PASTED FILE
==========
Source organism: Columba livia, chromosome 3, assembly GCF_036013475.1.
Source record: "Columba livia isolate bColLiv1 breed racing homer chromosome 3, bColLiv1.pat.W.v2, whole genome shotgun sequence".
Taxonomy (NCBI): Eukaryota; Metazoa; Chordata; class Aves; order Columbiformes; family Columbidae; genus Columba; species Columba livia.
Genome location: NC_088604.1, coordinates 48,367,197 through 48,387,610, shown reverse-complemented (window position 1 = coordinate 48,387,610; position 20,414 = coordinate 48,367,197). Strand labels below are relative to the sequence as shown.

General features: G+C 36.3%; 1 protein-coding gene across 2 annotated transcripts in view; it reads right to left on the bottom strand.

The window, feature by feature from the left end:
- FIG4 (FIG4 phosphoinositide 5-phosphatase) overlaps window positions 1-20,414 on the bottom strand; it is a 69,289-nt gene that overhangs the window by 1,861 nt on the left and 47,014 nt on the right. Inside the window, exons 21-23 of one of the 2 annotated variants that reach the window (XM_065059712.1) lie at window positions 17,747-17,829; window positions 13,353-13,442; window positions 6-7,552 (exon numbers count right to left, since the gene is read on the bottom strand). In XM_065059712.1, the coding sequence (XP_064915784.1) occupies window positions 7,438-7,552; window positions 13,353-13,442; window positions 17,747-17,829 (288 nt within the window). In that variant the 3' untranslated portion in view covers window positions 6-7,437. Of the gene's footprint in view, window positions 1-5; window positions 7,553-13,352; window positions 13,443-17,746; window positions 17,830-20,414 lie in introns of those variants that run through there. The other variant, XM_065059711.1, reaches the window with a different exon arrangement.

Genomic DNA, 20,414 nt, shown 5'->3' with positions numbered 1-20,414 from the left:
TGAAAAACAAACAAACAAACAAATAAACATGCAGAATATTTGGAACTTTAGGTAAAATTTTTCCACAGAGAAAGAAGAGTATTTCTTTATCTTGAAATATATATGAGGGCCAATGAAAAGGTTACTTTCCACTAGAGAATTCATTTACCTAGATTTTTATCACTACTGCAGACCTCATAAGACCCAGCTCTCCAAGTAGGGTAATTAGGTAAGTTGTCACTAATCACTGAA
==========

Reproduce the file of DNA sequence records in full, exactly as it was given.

Source organism: Columba livia, chromosome 3, assembly GCF_036013475.1.
Source record: "Columba livia isolate bColLiv1 breed racing homer chromosome 3, bColLiv1.pat.W.v2, whole genome shotgun sequence".
Taxonomy (NCBI): Eukaryota; Metazoa; Chordata; class Aves; order Columbiformes; family Columbidae; genus Columba; species Columba livia.
Genome location: NC_088604.1, coordinates 48,367,197 through 48,387,610, shown reverse-complemented (window position 1 = coordinate 48,387,610; position 20,414 = coordinate 48,367,197). Strand labels below are relative to the sequence as shown.

General features: G+C 36.3%; 1 protein-coding gene across 2 annotated transcripts in view; it reads right to left on the bottom strand.

The window, feature by feature from the left end:
- FIG4 (FIG4 phosphoinositide 5-phosphatase) overlaps window positions 1-20,414 on the bottom strand; it is a 69,289-nt gene that overhangs the window by 1,861 nt on the left and 47,014 nt on the right. Inside the window, exons 21-23 of one of the 2 annotated variants that reach the window (XM_065059712.1) lie at window positions 17,747-17,829; window positions 13,353-13,442; window positions 6-7,552 (exon numbers count right to left, since the gene is read on the bottom strand). In XM_065059712.1, the coding sequence (XP_064915784.1) occupies window positions 7,438-7,552; window positions 13,353-13,442; window positions 17,747-17,829 (288 nt within the window). In that variant the 3' untranslated portion in view covers window positions 6-7,437. Of the gene's footprint in view, window positions 1-5; window positions 7,553-13,352; window positions 13,443-17,746; window positions 17,830-20,414 lie in introns of those variants that run through there. The other variant, XM_065059711.1, reaches the window with a different exon arrangement.

Genomic DNA, 20,414 nt, shown 5'->3' with positions numbered 1-20,414 from the left:
TGAAAAACAAACAAACAAACAAATAAACATGCAGAATATTTGGAACTTTAGGTAAAATTTTTCCACAGAGAAAGAAGAGTATTTCTTTATCTTGAAATATATATGAGGGCCAATGAAAAGGTTACTTTCCACTAGAGAATTCATTTACCTAGATTTTTATCACTACTGCAGACCTCATAAGACCCAGCTCTCCAAGTAGGGTAATTAGGTAAGTTGTCACTAATCACTGAA